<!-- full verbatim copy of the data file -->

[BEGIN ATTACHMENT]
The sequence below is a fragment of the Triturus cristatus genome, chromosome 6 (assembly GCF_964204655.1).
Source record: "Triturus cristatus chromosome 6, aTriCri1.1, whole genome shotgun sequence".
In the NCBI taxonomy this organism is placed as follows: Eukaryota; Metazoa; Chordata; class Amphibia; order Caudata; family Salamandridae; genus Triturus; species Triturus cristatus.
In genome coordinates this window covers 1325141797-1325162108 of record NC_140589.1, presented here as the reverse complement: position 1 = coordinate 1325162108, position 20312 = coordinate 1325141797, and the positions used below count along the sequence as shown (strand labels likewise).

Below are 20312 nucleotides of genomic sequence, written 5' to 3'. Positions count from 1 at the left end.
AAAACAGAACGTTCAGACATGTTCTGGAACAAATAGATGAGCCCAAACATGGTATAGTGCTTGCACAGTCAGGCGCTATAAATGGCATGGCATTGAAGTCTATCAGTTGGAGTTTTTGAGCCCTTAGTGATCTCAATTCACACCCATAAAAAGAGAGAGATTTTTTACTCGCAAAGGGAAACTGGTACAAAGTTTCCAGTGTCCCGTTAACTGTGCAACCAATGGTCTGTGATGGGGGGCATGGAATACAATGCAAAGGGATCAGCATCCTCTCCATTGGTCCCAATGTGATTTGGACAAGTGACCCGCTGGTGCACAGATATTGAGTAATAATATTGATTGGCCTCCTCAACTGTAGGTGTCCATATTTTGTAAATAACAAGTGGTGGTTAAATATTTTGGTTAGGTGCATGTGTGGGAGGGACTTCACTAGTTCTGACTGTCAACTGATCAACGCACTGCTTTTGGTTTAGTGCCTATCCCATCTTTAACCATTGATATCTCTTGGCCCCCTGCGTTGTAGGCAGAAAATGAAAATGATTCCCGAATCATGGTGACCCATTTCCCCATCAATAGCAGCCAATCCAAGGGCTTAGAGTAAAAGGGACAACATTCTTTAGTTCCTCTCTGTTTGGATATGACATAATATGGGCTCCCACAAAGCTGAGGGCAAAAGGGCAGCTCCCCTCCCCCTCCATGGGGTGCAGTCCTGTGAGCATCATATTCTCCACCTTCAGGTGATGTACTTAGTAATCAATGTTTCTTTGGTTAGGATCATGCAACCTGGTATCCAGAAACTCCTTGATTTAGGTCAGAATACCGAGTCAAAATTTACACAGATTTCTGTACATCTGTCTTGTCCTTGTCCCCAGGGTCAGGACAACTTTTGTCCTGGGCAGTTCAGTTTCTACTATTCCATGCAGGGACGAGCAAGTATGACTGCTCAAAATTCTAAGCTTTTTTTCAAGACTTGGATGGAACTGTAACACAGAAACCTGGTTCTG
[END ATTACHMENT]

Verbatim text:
The sequence below is a fragment of the Triturus cristatus genome, chromosome 6 (assembly GCF_964204655.1).
Source record: "Triturus cristatus chromosome 6, aTriCri1.1, whole genome shotgun sequence".
In the NCBI taxonomy this organism is placed as follows: Eukaryota; Metazoa; Chordata; class Amphibia; order Caudata; family Salamandridae; genus Triturus; species Triturus cristatus.
In genome coordinates this window covers 1325141797-1325162108 of record NC_140589.1, presented here as the reverse complement: position 1 = coordinate 1325162108, position 20312 = coordinate 1325141797, and the positions used below count along the sequence as shown (strand labels likewise).

Below are 20312 nucleotides of genomic sequence, written 5' to 3'. Positions count from 1 at the left end.
AAAACAGAACGTTCAGACATGTTCTGGAACAAATAGATGAGCCCAAACATGGTATAGTGCTTGCACAGTCAGGCGCTATAAATGGCATGGCATTGAAGTCTATCAGTTGGAGTTTTTGAGCCCTTAGTGATCTCAATTCACACCCATAAAAAGAGAGAGATTTTTTACTCGCAAAGGGAAACTGGTACAAAGTTTCCAGTGTCCCGTTAACTGTGCAACCAATGGTCTGTGATGGGGGGCATGGAATACAATGCAAAGGGATCAGCATCCTCTCCATTGGTCCCAATGTGATTTGGACAAGTGACCCGCTGGTGCACAGATATTGAGTAATAATATTGATTGGCCTCCTCAACTGTAGGTGTCCATATTTTGTAAATAACAAGTGGTGGTTAAATATTTTGGTTAGGTGCATGTGTGGGAGGGACTTCACTAGTTCTGACTGTCAACTGATCAACGCACTGCTTTTGGTTTAGTGCCTATCCCATCTTTAACCATTGATATCTCTTGGCCCCCTGCGTTGTAGGCAGAAAATGAAAATGATTCCCGAATCATGGTGACCCATTTCCCCATCAATAGCAGCCAATCCAAGGGCTTAGAGTAAAAGGGACAACATTCTTTAGTTCCTCTCTGTTTGGATATGACATAATATGGGCTCCCACAAAGCTGAGGGCAAAAGGGCAGCTCCCCTCCCCCTCCATGGGGTGCAGTCCTGTGAGCATCATATTCTCCACCTTCAGGTGATGTACTTAGTAATCAATGTTTCTTTGGTTAGGATCATGCAACCTGGTATCCAGAAACTCCTTGATTTAGGTCAGAATACCGAGTCAAAATTTACACAGATTTCTGTACATCTGTCTTGTCCTTGTCCCCAGGGTCAGGACAACTTTTGTCCTGGGCAGTTCAGTTTCTACTATTCCATGCAGGGACGAGCAAGTATGACTGCTCAAAATTCTAAGCTTTTTTTCAAGACTTGGATGGAACTGTAACACAGAAACCTGGTTCTG